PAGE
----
Each month, we post a series of blogs around a common topic. This month, Rev. Michael McNamara is curating a series that will explore the theme of Christian contemplative practice, which has been central to the formation and development of Christianity. We will learn from writers exploring spirituality from both the secular and the religious, embracing the paradox within that — a paradox essential to contemplative practice itself. How can this Christian or secular tradition impact today’s church? We invite you to join the conversation on Facebook and Twitter.
by Therese Taylor-Stinson
People of color have engaged in contemplation since the beginning of time, though the term used in a broad sense for spiritual practice is relatively new. The Desert Ammas and Abbas were people of color from the Middle East who fled to the deserts to escape the empire and are not only known as among the first contemplatives but also the first psychologists, as they tested the limits of their human condition in the desert. Contemplation is defined as deep, prolonged thoughtfulness. A contemplative, then, is one whose life is devoted primarily to prayerful pondering, and there are two broad forms of contemplative prayer — apophatic and kataphatic.
Apophatic prayer — noted as a higher form of communion with God by a 14th century anonymous monk called “the cloud” for his foundational book entitled The Cloud of Unknowing — is a willing surrender into mystery: that which cannot be fully known and is closer to the true nature of God. It means emptying the mind of words and ideas and simply resting in the presence of the unknown. Apophatic prayer has no content but is full of intention, such as with a practice called centering prayer.
Fourth century Roman Catholic Bishop Gregory of Nyssa wrote about “apophatic” ways of being. Gregory was born in Cappadocia (present day Turkey) and held his bishop’s dominion in Nyssa — both in the Middle East. So, Gregory was likely a brown person as well, whose central argument is that God as an infinite being cannot actually be comprehended by us finite humans. God is not a white dude with a long white beard who sits on a cloud and grants wishes, and wants your sports team to win. God is something transcendent and alien whose thoughts we cannot properly grasp or explain.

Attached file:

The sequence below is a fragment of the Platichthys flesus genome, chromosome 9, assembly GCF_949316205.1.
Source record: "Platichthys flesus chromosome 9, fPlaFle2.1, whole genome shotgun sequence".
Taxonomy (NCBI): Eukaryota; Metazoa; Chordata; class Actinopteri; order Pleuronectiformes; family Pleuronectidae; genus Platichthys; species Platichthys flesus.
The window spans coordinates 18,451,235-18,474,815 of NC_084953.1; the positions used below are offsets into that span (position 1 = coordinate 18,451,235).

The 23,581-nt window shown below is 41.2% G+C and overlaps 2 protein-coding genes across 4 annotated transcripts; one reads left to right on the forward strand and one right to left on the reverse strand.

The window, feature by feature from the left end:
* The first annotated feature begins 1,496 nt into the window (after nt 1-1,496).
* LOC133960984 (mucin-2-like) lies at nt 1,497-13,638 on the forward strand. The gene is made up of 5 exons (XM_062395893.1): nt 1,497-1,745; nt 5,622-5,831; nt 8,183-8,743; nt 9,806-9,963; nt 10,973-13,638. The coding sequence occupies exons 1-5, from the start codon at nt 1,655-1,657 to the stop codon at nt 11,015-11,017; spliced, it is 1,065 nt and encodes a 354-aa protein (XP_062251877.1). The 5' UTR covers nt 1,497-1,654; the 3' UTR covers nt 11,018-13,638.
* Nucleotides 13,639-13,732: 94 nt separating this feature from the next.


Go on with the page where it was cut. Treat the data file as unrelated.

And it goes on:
Kataphatic prayer, on the other hand, has content; it uses words, images, symbols, and ideas. Ignatian prayer, such as lectio divina, the daily examen, and the Ignatian process for discernment is mostly kataphatic. Other forms of kataphatic prayer may be writing, music, dance, and other art forms.
Medieval Spanish priest (now saint, as was Gregory) Ignatius of Loyola, a spiritual director, was a prominent figure in the Roman Catholic “counter-reformation,” during the same period or starting a little before the Protestant reformation. His most influential work was Spiritual Exercises, still used by many today. His prayer was “Soul of Christ, make me holy.” And he wrote of himself in Spiritual Exercises, “Without seeing any vision, he understood and knew many things, as well spiritual things as things of the faith.” So, Ignatius too knew apophatic ways of being with God, but his Spiritual Exercises was full of kataphatic prayer forms to assist in ushering oneself, as well as others, into the presence of mystery.
In both Gregory, whom begins with unknowing, and Ignatius, whom engages the mind, I see both an apophatic and kataphatic approach that leads to a fully embodied intention for the Holy. Gregory writes, “We know some things that God is not, but we are incapable of understanding what God is. However, we can observe God’s ‘energies’ projected into the material world by God’s creation of the universe and God’s grace or love entering it. It is just as in human works of art, where the mind can in a sense see the author in the ordered structure that is before it, inasmuch as he has left his artistry in his work. But notice that what we see here is merely the artistic skill that he has impressed in his work, not the substance of the craftsman. So too, when we consider the order of creation, we form an image not of the substance but of the wisdom of Him Who has done all things wisely.”
As an example of a practical application of Gregory’s apophatic theology, he argues that slavery and poverty are unethical. The idea is that humans have a unique value that requires respect, because they alone are made “in the image of” the unknowable and unworldly God. Poverty and slavery are inconsistent with the dignity and respect due the image of God in all people. *[Referenced from an anonymous source.]